‘…violent, then surreally quiet…’
When I read the blurb I thought that book was going to be steamy. Is it steamy? I guess it is – mildly so. I mean, there’s innuendo, but that’s all there is. Look, I read a lot of books in this genre… in case you hadn’t noticed… So, I kept turning the pages in the hope that the sexual tension between Rosco and Kitty would erupt into searing hot lava… or even just a grand firework display. The build up is there and it definitely gets you going, but it just gets to the cusp and then it fizzles out… I was expecting Rosco to really convey his broodiness and intensity into this dominant, alpha sex mastery, but it was weak. At best it was timid. Don’t get me wrong, sex scenes don’t have to be graphic and filthy in order to be amazing – but in Jennings’ case the passion and heat always seemed to remain restrained and reined in. I feel a little cheated is all… Suzi Jennings left me with a serious case of reader blue balls!
“A real woman appreciates a good sexy sway to a slow tune.” She shifted quietly, placed her cheek against his. “You’ve got that nailed.”
All in all, it was a pretty light read – which is why I ended up really enjoying it. The story development is really well done, even if the ending seems somewhat rushed. To me it’s obvious that this is a debut, and I am hopeful that every work following Tangling with the London Tycoon will keep getting better and better. The question right now is – should you read Rosco’s and Kitty’s story? I think it would be a damn shame if you didn’t. Is it a 5 star? No, I’d give it a 3 at a push maybe a low 3.5.
About the Book
London publishing tycoon Rosco Redmond closely guards his family, his business, and his privacy. When his sister’s wedding brings the paparazzi baying at his door, wedding photographer Kitty Mayfair unwittingly becomes his decoy girlfriend. But the mysterious Kitty has secrets of her own.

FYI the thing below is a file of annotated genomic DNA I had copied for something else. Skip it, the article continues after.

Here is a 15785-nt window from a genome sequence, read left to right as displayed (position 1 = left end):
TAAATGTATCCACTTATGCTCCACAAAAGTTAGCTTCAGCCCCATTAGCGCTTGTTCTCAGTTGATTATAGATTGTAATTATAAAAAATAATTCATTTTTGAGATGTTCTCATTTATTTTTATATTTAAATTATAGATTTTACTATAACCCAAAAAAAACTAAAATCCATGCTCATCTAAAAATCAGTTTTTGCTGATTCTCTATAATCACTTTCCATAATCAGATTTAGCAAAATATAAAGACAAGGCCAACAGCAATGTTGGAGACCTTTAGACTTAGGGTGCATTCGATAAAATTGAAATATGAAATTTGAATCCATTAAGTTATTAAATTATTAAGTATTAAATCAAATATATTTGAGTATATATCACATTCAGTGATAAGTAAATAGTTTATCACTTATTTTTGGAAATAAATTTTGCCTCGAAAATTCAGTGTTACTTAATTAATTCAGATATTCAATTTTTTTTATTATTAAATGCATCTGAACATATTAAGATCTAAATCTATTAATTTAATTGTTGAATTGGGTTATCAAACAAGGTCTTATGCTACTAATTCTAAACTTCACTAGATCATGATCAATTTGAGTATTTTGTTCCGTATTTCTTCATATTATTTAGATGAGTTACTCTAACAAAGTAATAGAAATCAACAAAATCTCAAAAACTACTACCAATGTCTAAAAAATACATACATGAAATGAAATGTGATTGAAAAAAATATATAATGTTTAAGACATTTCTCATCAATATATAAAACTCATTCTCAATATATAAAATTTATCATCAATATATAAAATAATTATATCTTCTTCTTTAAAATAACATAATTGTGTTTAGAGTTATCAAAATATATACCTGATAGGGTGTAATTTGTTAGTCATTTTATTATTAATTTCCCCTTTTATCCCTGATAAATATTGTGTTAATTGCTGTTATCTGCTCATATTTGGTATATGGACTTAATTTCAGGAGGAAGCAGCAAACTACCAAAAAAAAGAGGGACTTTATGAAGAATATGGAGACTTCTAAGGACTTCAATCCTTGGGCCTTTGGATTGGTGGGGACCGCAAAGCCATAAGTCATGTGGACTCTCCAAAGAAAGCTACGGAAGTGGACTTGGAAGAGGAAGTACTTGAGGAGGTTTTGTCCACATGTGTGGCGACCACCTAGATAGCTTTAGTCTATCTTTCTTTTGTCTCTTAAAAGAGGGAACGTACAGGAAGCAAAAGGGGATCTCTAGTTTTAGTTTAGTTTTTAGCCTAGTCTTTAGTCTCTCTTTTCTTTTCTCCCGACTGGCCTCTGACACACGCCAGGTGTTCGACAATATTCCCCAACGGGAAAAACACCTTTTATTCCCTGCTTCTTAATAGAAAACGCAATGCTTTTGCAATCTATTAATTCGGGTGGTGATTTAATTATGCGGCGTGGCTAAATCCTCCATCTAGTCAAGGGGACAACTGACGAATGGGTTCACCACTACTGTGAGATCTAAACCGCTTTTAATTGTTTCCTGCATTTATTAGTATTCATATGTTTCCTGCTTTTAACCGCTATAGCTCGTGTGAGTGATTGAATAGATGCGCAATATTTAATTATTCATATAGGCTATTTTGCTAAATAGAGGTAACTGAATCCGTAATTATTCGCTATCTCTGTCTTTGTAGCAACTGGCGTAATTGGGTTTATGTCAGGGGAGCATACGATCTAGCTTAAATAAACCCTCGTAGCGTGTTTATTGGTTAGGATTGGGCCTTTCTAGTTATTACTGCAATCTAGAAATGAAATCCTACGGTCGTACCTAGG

Despite the sexy hint of an appealing Irish brogue, Kitty’s new boss is bent on micromanaging his sister’s wedding and the crazy fake relationship she’s been dragged into. The only thing they seem to have in common, is that neither of them believes in happy-ever-afters. But the more time Kitty spends with the tycoon, the more she begins to suspect there’s a lot of fire beneath his cool facade.
With the past complicating their present, and the zoom lenses of photographers everywhere they go, the commitment phobic control freak and the globe-trotting free spirit clash and ignite.
Her mouth formed a soft pout of concentration. Beautiful without the artifice of makeup. Too late, he forgot he was only there to watch her work.
She had already removed her beret but now started to undress as she moved, apparently oblivious of him.
She slowly unwrapped her woolens in obvious response to the heat of the room. The belt at her slender waist, a wide green textured-leather affair with an oversized silver buckle, was cinched tighter as the buckle was eased and then released.